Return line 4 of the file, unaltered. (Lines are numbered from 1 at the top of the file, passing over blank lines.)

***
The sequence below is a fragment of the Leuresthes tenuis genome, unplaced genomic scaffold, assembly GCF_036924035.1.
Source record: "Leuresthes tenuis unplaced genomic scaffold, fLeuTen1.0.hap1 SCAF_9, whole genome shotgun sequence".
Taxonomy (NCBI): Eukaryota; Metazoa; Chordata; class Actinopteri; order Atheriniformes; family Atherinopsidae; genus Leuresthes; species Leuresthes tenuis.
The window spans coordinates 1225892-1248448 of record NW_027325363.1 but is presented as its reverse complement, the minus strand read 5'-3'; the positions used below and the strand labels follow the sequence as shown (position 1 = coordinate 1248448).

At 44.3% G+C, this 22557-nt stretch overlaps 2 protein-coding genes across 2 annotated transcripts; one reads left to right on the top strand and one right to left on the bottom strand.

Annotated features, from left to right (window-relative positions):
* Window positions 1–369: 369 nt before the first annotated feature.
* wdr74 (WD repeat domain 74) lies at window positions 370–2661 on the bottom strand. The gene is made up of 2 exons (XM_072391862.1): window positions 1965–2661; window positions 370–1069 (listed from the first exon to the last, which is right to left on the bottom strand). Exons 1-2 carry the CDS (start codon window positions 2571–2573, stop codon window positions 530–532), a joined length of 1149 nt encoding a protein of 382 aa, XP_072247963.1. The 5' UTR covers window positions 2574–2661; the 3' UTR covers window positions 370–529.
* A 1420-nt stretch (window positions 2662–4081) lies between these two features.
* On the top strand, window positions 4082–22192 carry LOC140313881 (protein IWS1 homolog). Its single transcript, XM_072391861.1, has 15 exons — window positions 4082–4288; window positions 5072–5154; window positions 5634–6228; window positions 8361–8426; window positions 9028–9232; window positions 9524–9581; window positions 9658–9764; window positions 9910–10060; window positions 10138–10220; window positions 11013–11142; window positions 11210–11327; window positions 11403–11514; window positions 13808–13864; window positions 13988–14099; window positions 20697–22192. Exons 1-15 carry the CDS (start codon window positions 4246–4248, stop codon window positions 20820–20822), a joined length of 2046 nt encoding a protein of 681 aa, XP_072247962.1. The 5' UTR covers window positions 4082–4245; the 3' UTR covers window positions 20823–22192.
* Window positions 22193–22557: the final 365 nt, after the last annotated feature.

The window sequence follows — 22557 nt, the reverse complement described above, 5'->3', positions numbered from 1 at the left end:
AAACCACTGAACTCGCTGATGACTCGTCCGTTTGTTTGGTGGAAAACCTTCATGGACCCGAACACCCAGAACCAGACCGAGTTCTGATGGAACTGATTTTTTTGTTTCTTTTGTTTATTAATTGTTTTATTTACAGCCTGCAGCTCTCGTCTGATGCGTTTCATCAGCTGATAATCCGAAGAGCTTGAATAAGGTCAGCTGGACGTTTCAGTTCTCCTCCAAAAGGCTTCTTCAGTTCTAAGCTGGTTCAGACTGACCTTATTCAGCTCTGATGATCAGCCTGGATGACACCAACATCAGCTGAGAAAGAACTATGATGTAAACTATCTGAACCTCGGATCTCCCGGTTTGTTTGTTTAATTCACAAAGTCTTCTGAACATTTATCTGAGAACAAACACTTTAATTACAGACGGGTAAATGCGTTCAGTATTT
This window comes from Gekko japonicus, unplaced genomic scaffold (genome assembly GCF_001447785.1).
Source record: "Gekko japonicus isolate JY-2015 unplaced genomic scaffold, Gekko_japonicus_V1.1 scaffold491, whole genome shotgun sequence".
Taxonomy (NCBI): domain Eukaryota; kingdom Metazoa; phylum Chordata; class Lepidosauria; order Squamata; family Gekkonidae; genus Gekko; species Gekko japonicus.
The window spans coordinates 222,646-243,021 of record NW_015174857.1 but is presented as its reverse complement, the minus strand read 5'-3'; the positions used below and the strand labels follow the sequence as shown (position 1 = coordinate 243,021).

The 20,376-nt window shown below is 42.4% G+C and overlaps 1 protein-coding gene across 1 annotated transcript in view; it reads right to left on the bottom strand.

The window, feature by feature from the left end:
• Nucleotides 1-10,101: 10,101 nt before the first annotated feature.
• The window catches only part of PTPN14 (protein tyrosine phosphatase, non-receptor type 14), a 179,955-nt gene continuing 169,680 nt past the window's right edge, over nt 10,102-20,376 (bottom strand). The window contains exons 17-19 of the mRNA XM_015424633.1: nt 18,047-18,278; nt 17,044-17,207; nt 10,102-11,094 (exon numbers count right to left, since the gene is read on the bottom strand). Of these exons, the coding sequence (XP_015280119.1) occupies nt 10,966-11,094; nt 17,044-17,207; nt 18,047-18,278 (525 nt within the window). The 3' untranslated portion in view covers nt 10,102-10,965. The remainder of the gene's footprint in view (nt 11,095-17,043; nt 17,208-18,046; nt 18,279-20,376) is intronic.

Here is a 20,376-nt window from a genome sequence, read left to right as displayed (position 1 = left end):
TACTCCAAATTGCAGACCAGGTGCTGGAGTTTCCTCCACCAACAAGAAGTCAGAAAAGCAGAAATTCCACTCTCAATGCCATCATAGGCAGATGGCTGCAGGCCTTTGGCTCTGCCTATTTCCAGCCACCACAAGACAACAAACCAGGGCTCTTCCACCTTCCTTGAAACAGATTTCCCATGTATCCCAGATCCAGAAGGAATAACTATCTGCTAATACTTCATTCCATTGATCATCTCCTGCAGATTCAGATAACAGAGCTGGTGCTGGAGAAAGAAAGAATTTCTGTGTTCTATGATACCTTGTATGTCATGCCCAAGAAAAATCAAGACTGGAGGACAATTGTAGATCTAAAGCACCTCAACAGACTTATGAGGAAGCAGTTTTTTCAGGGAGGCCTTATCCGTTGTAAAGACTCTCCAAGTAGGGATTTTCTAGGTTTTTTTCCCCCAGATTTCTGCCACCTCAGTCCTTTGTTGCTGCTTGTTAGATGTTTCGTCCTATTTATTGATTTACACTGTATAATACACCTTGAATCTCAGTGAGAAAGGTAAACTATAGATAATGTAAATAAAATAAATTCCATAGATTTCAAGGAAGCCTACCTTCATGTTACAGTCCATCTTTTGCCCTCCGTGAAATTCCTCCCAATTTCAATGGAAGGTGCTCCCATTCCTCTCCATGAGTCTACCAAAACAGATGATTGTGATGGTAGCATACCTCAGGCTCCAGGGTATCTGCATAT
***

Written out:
The window spans coordinates 1225892-1248448 of record NW_027325363.1 but is presented as its reverse complement, the minus strand read 5'-3'; the positions used below and the strand labels follow the sequence as shown (position 1 = coordinate 1248448).